It’s that exciting time of year when skiers and snowboarders begin the process of ‘hurry up and wait’ for the winter season to commence. If you are desperate for some early ski season action, look no further than Glacier 3000 in Switzerland. Located at 3000m/10,000ft, the glacier has one of the longest ski season in Europe and will be opening THIS weekend: 28th October, to be exact!
Glacier 3000 is situated 7 minutes away from the Swiss town of Les Diablerets (a firm favourite on this blog), 90 minutes from Geneva international airport and is accessible by train, car and bus. What are you waiting for? Let the pictures speak for themselves…I see that 50cm/20inches of fresh powder fell this week!
So, who’s ready to hit the slopes this weekend? I know I am…!
Photos: banner – Jennifer Hart, Glacier 3000 original source click here
I’m often asked by people “aren’t you scared of avalanches when you ski so much?” Short answer: Yes. Any skier/rider worth their weight that spends time in the mountains KNOWS this is a permanent risk underlying our favourite activity. Avalanches are real. They kill real people every year. They are not exclusive to the Alps and they can happen anywhere with mountains/hills and at almost any time.
So, if that’s true, then what the heck makes me go up a mountain, with my children and ignore this reality.
Several factors lead to this; none of which I intend to sound smug or dismissive. I am forever aware that this is part of mountain life and sports and try to be smart and prepared.
Wear Recco reflector strips. My entire family does. We wear them in the recommended manner of one on one boot and one on the helmet. Recco is a trademarked avalanche rescue system that almost every ski resort in the world uses to find people trapped in an avalanche. There are several clothing companies that now make winter wear with Recco sewn into their clothes. Their transmitters are the best in the world and when the juniors start wanting to experience more freeride and off piste adventures, we will buy one for each of us.
Stay on piste and listen to the advice of the mountain staff. If they have closed my favourite piste for the day, I don’t argue or think I’m above their decisions. I listen to their advice and stay where it is safe.
On my personal to-do list is to take one of the numerous FREE avalanche safety training courses offered throughout Switzerland next year. Anyone can attend and as my juniors get older and push the boundaries of their skiing, I will make sure they are fully trained up in this area. Look to see if courses are offered near where you ski or at your favourite mountain gear shop.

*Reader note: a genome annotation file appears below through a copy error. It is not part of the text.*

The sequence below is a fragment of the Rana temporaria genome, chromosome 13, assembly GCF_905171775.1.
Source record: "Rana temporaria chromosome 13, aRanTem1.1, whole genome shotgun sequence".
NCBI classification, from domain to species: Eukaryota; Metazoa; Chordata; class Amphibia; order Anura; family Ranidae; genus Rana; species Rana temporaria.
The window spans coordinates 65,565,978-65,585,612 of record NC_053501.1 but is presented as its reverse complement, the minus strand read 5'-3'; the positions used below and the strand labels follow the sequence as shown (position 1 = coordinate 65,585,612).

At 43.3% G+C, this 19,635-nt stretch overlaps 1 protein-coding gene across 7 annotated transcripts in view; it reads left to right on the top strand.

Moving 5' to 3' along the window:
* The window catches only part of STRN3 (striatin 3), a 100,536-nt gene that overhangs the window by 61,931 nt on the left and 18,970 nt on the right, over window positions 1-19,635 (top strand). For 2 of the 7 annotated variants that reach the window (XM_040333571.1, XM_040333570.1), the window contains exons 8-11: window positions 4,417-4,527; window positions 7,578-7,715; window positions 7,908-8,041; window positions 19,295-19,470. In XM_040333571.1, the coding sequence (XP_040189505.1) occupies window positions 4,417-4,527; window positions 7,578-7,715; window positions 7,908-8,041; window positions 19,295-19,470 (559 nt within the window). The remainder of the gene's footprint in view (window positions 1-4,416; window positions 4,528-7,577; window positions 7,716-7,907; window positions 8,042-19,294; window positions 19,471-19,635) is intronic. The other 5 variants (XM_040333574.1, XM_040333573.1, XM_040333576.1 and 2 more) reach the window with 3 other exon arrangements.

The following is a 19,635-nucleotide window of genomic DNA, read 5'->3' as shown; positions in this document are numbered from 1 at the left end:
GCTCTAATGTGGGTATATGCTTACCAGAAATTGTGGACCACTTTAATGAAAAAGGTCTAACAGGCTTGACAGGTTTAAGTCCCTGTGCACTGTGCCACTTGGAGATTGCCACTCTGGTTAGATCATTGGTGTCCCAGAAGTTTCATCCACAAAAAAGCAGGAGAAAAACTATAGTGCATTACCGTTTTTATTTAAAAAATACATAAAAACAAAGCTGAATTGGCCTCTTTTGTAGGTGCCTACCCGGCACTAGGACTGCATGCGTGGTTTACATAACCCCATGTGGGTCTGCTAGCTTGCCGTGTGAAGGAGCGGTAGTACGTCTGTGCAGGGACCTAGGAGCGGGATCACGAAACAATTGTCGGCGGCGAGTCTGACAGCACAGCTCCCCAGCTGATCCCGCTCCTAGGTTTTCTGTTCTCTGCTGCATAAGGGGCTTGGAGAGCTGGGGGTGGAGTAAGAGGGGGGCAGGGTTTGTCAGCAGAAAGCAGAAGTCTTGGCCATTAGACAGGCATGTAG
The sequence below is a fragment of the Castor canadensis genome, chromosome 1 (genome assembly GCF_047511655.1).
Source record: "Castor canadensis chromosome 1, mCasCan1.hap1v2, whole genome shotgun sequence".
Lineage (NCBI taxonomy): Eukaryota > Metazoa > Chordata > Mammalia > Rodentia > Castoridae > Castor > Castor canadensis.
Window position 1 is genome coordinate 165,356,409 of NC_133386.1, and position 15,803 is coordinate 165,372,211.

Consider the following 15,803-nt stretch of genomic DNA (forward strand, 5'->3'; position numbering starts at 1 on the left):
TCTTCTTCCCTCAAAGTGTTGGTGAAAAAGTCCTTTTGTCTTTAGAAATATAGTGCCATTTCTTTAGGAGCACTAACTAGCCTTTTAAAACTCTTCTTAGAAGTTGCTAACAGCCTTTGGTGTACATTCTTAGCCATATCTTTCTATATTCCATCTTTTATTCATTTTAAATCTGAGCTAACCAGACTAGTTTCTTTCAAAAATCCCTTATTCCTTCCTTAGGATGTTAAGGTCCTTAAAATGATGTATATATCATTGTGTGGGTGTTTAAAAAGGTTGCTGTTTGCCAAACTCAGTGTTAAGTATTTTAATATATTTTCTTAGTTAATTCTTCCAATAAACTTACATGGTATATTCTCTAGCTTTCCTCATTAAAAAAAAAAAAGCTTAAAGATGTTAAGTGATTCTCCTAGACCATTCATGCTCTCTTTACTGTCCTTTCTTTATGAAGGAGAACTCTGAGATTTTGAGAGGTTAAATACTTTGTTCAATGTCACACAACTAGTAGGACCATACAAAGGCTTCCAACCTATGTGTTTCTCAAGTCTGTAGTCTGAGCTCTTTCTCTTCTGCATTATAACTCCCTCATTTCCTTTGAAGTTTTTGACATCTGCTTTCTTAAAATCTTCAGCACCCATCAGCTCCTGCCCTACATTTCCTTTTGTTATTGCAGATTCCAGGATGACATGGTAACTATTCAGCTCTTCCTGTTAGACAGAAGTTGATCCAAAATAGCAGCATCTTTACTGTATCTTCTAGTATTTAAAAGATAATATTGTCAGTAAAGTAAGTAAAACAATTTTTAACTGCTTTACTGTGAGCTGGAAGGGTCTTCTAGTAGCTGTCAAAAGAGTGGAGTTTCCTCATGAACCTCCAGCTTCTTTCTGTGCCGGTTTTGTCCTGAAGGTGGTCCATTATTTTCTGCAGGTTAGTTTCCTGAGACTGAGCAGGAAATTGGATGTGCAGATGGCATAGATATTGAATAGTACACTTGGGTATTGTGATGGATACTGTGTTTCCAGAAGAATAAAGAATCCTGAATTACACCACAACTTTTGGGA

ABS Airbag systems. We don’t have these yet but we will all get them when/if freeride becomes a part of our lives. Check them out!
Until then, I have discussed avalanches with the kids and we have practices the dog-paddle move you are meant to do to help create breathing space if you are ever caught in an avalanche. Our needs and the safety items on our list will expand as their skiing does but for now, I take comfort in playing it safe and only skiing when the pisteur/mountain staff say it is a moderate risk day. Their job is to make us safe and if I didn’t have faith in them, I don’t think I could ever take my precious children to 3000m/10 000ft.
When I first moved to Europe from Canada, it took me a while to come to terms with how late in the year snow fall arrived. I was used to Halloween being a snowy event so when ski trips booked to the Alps for Christmas deemed dicey, my brain couldn’t compute.
Yet, compute was what I was forced to do when TWO Christmas/NYE trips in a row were all but ruined from a complete lack of snow. Global warming is not up for debate in my world and I truly believe we are seeing the affects of it in the Alps. Perhaps a topic for another day…
So, imagine my surprise when we hit the slopes this past weekend at relatively lower altitude (1800m/6000ft) Here are some photos from the 20th of November 2016 at Les Diablerets/Isenau. For tips on skiing with children, click here.
Earlier this winter, Mr H and I were cuddled up on the couch one night watching the BBC 2 programme Ski Sunday. On this particular evening they were discussing Lindsey Vonn’s triumphant return after missing the 2013 and most of the 2014 seasons due to a horrible accident. If you don’t know who she is, I highly suggest you take some time and watch the RedBull documentary The Climb and get to know what a phenomenal athlete she is. Anyway, the hosts of Ski Sunday made a comment about looking forward to seeing her race in a few weeks time at Crans-Montana. That was all I needed to hear and within 10 minutes we had a weekend booked to see the Audi FIS Ski World Cup – Women’s event!
The excitement in our household was pretty high as we packed up the car to head to the event. The kids were honestly buzzing with energy. We discussed all the kick-butt skiers we were going to see: Lindsey Vonn(USA), Lara Gut(SUI), Larisa Yurkiw(CAN)…! Unfortunately for everyone involved, the unthinkable happened: winter was too wintery for the world cup. The races were cancelled under a high risk level of 2 metres of fresh powder! Mother Nature wasn’t playing around! However, it did leave us lots of time to get to know Crans-Montana and enjoy our weekend in this charming alpine location.